On Monday, April 25, community leaders expressed mixed feelings following Grand Rapids Police Department’s release of the identity of the officer who shot Patrick Lyoya on April 4, leading to his death.
Lyoya was killed Monday, April 4, during a traffic stop near the intersection of Griggs Street and Nelson Avenue SE in Grand Rapids. On Monday, April 25, GRPD released the identity of the officer who shot Lyoya during the altercation as Christopher Schurr. GRPD Chief Eric Winstrom initially said he was withholding the officer’s name until the investigation is complete and turned over to the Kent County Prosecutor’s Office. On Monday, Winstrom said he released Schurr's name in the interest of transparency, "to reduce on-going speculation and to avoid any further confusion."
In an interview with WZZM 13, Levine & Levine Criminal Defense Attorney Sarissa Montague said that names are often unreleased unless charges are filed, and that waiting to release Schurr's name does not necessarily reflect positively or negatively on GRPD. She said now that the officer has been identified, "it's time to move forward."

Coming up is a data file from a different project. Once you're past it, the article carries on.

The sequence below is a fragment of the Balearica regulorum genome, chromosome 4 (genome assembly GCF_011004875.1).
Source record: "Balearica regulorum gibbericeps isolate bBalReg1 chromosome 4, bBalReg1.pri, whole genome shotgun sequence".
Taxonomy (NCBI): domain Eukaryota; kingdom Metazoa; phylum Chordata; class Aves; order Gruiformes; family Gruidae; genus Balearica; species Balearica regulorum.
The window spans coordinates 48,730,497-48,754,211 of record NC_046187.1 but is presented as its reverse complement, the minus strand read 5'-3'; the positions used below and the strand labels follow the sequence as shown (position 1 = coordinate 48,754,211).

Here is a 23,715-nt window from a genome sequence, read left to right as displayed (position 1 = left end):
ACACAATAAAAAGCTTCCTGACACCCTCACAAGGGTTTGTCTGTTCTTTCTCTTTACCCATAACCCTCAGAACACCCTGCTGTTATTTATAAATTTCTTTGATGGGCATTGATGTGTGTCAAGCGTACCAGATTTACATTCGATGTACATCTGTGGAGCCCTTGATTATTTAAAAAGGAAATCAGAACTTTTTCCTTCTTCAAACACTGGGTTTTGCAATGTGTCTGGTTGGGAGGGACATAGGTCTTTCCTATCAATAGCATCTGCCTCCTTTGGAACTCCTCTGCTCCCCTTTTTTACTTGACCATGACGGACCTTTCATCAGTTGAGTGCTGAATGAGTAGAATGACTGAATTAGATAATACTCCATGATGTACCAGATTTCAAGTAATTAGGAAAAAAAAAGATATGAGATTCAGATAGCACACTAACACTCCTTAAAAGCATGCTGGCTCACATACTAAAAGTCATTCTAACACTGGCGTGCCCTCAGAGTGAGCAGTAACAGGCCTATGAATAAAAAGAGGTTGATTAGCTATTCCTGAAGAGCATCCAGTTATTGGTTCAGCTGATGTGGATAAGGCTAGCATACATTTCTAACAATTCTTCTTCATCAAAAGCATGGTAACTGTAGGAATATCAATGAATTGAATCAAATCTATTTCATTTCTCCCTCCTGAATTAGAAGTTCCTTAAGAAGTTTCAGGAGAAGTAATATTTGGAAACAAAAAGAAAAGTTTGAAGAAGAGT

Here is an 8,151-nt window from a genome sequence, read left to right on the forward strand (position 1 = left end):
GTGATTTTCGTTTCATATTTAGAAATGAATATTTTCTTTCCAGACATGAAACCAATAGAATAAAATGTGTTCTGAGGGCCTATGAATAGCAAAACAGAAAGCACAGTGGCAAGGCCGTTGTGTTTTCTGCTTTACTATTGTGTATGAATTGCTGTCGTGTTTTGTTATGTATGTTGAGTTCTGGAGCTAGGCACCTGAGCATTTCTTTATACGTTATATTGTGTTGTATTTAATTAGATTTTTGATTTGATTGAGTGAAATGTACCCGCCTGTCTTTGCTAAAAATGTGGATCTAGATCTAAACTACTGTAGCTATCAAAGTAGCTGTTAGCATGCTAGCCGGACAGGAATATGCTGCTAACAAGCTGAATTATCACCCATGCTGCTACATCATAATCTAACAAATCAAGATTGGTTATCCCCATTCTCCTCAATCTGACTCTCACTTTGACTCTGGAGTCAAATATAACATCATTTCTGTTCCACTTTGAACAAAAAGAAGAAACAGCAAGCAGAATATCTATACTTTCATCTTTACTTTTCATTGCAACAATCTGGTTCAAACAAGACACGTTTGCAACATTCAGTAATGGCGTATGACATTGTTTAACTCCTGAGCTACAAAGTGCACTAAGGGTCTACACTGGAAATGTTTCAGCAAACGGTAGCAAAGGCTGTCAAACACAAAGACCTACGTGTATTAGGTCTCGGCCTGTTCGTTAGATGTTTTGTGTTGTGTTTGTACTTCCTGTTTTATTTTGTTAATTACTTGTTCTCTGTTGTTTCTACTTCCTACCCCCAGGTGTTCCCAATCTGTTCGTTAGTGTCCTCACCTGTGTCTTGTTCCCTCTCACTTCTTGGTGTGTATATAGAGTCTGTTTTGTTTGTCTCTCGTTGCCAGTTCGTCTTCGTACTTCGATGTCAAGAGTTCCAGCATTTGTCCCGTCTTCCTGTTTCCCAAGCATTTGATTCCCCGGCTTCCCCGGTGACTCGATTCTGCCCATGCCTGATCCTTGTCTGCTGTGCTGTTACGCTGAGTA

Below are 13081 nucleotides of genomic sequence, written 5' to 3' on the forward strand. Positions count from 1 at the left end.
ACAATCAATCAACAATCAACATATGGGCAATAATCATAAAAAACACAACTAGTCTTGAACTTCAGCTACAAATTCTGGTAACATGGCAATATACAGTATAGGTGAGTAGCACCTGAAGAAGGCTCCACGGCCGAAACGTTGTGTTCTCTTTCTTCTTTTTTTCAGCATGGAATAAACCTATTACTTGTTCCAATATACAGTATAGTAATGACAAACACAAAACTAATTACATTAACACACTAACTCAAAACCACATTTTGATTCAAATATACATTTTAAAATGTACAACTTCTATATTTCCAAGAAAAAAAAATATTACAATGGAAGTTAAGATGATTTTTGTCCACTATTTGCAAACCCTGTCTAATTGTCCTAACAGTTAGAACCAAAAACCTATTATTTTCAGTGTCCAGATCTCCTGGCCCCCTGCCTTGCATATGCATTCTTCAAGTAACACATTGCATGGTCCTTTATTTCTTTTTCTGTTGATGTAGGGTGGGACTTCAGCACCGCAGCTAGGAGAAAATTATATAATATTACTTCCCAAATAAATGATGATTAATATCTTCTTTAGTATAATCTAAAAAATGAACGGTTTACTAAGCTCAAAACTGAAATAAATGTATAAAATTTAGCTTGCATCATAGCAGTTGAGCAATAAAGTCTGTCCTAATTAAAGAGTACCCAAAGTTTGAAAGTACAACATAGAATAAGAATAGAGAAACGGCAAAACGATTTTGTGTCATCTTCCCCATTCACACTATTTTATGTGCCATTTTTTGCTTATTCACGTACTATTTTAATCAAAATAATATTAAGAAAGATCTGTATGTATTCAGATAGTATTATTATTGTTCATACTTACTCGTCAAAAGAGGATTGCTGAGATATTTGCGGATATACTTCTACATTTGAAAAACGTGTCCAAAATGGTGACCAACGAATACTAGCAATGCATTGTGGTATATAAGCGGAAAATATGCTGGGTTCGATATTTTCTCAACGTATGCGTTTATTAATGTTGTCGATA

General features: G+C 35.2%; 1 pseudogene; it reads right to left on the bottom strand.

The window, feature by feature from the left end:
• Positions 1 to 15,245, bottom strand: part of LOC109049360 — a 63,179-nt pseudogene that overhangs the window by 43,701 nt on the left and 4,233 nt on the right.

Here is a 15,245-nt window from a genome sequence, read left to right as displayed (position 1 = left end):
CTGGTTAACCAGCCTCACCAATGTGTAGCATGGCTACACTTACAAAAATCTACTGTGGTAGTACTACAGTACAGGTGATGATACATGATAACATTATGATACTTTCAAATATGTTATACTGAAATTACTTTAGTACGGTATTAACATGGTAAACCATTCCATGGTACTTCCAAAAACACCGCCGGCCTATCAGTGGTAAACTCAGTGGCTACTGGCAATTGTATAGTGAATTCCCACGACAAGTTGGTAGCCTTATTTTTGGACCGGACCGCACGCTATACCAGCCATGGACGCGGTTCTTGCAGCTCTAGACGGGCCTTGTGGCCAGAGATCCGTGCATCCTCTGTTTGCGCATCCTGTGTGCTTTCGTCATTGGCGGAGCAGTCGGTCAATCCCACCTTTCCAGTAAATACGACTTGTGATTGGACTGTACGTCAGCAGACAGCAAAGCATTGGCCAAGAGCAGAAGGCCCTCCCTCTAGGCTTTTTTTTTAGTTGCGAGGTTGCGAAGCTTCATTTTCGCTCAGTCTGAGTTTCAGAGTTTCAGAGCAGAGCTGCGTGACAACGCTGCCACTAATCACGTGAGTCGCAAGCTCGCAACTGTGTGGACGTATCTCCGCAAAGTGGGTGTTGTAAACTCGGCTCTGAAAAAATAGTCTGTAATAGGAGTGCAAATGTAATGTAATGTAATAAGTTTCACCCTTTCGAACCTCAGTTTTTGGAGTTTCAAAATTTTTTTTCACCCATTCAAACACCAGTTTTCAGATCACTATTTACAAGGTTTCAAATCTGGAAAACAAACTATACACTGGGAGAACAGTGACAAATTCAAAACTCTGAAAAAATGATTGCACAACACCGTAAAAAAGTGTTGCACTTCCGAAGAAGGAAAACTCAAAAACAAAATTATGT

Montague explained that when it comes to releasing names in high-profile cases, safety is a concern. She said identifying Schurr could pose a danger to him.
“I think it's very difficult to be able to say whether it's good or it's bad, whether it was how it should have been or how it shouldn't have been," Montague said during her interview with WZZM 13. "The fact is that this is a very sensitive issue. There are a lot of concerns to keep in mind from safety perspectives. And I think it's up to the people in charge to figure out what is the best route in order to, you know, to keep people safe as things move forward.”
Several local leaders expressed a different viewpoint – saying the release of the officer's name is a step in the right direction, although later than many would have liked.
Kent County Commissioner Robert S. Womack said he's glad the department named the officer, but believes social pressure is likely what led to the release.
"I think it took them too long to release his name," Womack said. "And I think them taking three weeks to release his name is very much proof that if we had not called in national leadership, we probably would not have his name to this very day."
Schurr joined GRPD in 2015. He remains on administrative leave and has been stripped of his police powers until the conclusion of the Michigan State Police investigation into potential criminal charges.
Watch Sarissa’s WZZM 13 interview, here.